Medalist Managers Buy SPACs, Airlines, and Oil in 2021's First Quarter
Top managers looked ahead to a post-pandemic economy.
Top mutual fund managers positioned their portfolios for a post-pandemic economy in the United States in the first quarter. Reopening trades, including retail-focused REITs, airlines, breweries, luxury brands, hotels, and homebuilders were popular among U.S.-focused active equity funds with Morningstar Analyst Ratings of Gold, Silver, or Bronze. Top managers also showed an appetite for special-purpose acquisition companies--the "blank check" companies that have exploded in popularity since the beginning of 2020.
Here is a look at some of the medalists’ most popular stock purchases in the period, broken out by industry. The following data represents funds with at least one medalist-rated share class and a reported first-quarter portfolio as of May 11, 2021. It includes: 130 large-cap strategies, 51 mid-cap strategies, and 52 small-cap strategies covering more than $3 trillion in combined assets. The data is adjusted for fund-level cash inflows and outflows to distinguish changes managers’ chose to make from those they had to make to meet redemptions or put new money to work.
SPACs rose to prominence in 2020 as an alternative route to taking companies public. They raise capital through a shell company and then use it to purchase or merge with an existing operating company. SPACs have stumbled recently, but many medalist managers joined the party while it was still raging in 2021’s first three months. They increased their collective SPAC stake by nearly 50% as 30 separate medalists bought at least one SPAC. Wells Fargo Global Small Cap Fund (EKGAX) went on a SPAC shopping spree, buying six of them, including two (Poema Global Holdings (PPGHU) and Tailwind International Acquisition Corp (TWNI)) that have yet to announce a merger. A lot of managers won’t invest in a SPAC until it announces a definitive merger agreement with an operating company. MFS New Discovery (MNDAX), for example, was another active buyer, but the four SPACs it added each had announced mergers before the fund purchased them.
Active stock managers also snapped up advertising companies like Magnite (MGNI), Omnicom (OMC), and WPP PLC (WPP). An open economy should bolster these businesses as they derive significant revenue from live event marketing. However, Magnite, the most popular buy, focuses on helping digital publishers sell ad space. Seven medalists bought the agency’s shares. Most of them were growth managers, although Goldman Sachs Small Cap Value (GSSMX) also bought it. The stock is volatile: It jumped from $30 per share in January to $62 in February and fell to $42 by quarter-end.
Medalists increased their aggregate airlines holdings by more than an estimated $1 billion, as the likelihood that people would soon resume personal and business-related travel increased. Medalists increased their collective position in Southwest (LUV) by nearly a third, more than any of the other largest U.S. airlines by passenger volume, including American (AAL), Delta (DAL), and United (UAL). Six T. Rowe Price funds initiated new positions in the company, with T. Rowe Price Value (TRVLX) buying the most--more than $250 million worth. American was the only major airline that medalists sold. Fidelity Blue Chip Growth (FBGRX) shed its stake in the airline while adding to its position in discount carrier Spirit Airlines (SAVE).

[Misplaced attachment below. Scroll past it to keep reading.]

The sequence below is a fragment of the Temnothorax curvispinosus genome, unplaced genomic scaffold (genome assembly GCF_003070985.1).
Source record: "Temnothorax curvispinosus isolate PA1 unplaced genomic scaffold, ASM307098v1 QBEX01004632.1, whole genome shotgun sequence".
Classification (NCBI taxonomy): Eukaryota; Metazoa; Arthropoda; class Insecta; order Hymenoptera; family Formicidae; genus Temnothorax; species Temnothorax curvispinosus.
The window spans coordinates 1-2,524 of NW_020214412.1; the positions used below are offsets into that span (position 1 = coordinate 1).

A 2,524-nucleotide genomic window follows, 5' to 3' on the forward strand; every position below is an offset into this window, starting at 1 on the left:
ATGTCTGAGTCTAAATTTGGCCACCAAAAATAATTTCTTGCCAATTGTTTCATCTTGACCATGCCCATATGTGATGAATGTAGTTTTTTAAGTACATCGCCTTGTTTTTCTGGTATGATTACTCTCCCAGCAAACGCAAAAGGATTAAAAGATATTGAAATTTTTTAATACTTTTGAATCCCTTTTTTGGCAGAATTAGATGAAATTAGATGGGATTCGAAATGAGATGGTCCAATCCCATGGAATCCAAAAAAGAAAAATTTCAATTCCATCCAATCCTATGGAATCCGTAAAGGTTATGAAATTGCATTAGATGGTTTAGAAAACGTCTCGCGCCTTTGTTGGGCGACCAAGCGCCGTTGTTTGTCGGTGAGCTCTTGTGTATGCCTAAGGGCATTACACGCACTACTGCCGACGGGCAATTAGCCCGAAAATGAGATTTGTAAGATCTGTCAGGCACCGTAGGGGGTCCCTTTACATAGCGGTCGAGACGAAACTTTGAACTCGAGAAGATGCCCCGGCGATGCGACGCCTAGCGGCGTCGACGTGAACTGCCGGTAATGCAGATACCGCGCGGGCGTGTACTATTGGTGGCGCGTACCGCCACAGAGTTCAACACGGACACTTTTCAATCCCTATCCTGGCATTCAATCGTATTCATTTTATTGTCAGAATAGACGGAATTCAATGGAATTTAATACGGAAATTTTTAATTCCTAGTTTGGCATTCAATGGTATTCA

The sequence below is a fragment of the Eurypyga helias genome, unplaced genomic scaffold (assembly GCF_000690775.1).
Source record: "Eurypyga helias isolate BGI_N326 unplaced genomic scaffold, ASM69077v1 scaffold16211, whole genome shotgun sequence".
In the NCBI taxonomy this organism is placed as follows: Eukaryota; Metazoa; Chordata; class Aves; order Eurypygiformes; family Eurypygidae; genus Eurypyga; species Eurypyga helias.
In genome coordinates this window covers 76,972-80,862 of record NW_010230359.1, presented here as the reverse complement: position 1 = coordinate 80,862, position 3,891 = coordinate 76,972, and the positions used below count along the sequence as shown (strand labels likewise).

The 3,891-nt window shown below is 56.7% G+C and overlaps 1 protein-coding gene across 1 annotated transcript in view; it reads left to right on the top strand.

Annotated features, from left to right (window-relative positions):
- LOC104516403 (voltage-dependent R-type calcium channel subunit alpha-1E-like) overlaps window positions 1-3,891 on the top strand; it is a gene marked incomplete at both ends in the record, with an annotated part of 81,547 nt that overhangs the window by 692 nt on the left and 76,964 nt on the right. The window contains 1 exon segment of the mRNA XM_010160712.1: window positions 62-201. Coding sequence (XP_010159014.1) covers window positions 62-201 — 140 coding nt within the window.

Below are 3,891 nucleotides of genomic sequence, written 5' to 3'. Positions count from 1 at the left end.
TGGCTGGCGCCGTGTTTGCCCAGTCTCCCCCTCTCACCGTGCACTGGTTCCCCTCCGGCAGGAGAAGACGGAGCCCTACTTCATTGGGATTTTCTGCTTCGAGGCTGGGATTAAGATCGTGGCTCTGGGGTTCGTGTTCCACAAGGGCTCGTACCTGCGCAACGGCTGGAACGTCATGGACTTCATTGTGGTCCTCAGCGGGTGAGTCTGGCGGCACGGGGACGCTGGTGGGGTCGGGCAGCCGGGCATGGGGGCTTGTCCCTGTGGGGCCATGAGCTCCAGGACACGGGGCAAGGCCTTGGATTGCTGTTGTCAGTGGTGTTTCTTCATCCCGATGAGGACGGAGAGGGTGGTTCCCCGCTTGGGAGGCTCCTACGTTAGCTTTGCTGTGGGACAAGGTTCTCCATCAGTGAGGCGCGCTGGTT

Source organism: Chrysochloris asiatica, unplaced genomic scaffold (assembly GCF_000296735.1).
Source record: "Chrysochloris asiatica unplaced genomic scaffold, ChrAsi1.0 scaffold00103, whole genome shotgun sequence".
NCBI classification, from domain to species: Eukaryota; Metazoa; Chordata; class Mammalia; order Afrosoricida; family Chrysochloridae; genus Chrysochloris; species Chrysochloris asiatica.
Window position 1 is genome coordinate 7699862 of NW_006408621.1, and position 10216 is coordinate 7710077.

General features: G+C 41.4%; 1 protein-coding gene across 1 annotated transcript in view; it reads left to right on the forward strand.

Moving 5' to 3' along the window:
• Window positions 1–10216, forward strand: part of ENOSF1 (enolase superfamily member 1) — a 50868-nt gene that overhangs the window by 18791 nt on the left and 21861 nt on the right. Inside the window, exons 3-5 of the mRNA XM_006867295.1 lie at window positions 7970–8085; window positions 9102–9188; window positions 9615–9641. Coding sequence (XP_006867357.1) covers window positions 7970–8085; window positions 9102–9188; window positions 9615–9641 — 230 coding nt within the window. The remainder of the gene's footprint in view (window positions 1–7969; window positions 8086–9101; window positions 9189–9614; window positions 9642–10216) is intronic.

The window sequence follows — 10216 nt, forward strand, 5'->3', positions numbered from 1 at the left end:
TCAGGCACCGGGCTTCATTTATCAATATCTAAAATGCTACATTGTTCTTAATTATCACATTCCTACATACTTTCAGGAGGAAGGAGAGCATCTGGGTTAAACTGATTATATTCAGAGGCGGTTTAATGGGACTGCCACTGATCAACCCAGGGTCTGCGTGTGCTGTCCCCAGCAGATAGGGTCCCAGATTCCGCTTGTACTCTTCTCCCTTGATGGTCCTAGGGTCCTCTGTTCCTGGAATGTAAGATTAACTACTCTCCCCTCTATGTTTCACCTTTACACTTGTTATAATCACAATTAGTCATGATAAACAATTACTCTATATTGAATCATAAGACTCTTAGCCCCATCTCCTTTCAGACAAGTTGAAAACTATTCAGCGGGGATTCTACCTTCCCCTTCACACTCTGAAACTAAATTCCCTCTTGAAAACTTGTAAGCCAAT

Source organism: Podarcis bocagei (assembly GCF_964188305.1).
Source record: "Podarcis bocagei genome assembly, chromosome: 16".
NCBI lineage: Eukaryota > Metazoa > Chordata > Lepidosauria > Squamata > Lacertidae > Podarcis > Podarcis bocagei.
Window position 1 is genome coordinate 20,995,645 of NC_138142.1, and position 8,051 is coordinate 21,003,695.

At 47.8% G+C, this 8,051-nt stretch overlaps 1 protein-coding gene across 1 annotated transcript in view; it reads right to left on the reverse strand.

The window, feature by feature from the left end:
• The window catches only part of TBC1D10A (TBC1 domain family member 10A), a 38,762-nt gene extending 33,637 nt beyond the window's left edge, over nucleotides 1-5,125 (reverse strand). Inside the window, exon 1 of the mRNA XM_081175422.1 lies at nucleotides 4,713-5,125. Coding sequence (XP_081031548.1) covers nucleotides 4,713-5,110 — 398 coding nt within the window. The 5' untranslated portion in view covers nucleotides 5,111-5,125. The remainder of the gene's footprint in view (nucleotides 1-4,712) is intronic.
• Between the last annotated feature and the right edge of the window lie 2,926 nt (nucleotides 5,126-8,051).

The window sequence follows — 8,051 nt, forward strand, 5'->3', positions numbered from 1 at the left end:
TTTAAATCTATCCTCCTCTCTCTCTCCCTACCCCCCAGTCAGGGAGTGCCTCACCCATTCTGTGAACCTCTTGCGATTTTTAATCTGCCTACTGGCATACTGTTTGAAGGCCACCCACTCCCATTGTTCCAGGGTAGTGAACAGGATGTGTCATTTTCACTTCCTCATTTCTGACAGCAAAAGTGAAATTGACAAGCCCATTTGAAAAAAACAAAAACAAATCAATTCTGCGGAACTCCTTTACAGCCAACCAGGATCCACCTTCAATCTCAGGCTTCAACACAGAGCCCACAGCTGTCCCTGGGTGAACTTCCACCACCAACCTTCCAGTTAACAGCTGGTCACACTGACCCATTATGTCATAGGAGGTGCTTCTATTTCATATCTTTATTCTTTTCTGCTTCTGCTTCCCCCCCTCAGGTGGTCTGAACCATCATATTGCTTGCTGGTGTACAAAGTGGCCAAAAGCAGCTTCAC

Continuing a 2020 trend, top managers bellied up for breweries. Medalist managers increased their combined stake in them by 15% in the first quarter. A single fund accounted for the bulk of the increase. American Funds Growth Fund of America (AGTHX), the largest actively managed mutual fund in the world, initiated a more than $350 million position in Heineken (HEINY), and was the only medalist to own the Dutch brewer. Boston Beer Company (SAM) remained a medalist favorite: Eight funds increased their stakes by at least 10% on a flow-adjusted basis in the quarter. Twenty-nine medalist funds collectively own more than 15% of the company.
A couple of copper miners attracted a lot of new interest as the price of copper climbed nearly 85% from March 2020 through the end of 2021’s first quarter. Twenty medalist funds established new positions in two copper-related companies, including nine that bought FreePort McMoRan (FCX), the largest copper miner in the world. A swath of Fidelity funds, including Fidelity Contrafund (FCNTX) and Fidelity Blue Chip Growth (FBGRX), bought First Quantum Minerals (FM), a Canadian mining company that derives the bulk of its revenue from copper. American Funds Fundamental Investors (ANCFX), however, cut its stake in the company by more than 50%, resulting in a net decrease in the aggregate medalist stake in the company.
Medalist managers have jumped back into energy companies after the sector’s brutal start to 2020. The Morningstar U.S. Energy Index dropped more than 56% in February and March of last year. It has rebounded and then some; since the March 2020 market trough, the index has gained more than 120%, much more than the Morningstar U.S. Market Index’s 76%. The index is still far below its 2014 peak, though, and medalist managers continue to buy. Blend and value funds bought the most energy. BNY Mellon Dynamic Value (DAGVX) and T. Rowe Price Mid-Cap Value (TRMCX), for example, bought Exxon Mobil (XOM) and National Fuel Gas (NFG), respectively.
Jack Shannon does not own (actual or beneficial) shares in any of the securities mentioned above. Find out about Morningstar’s editorial policies.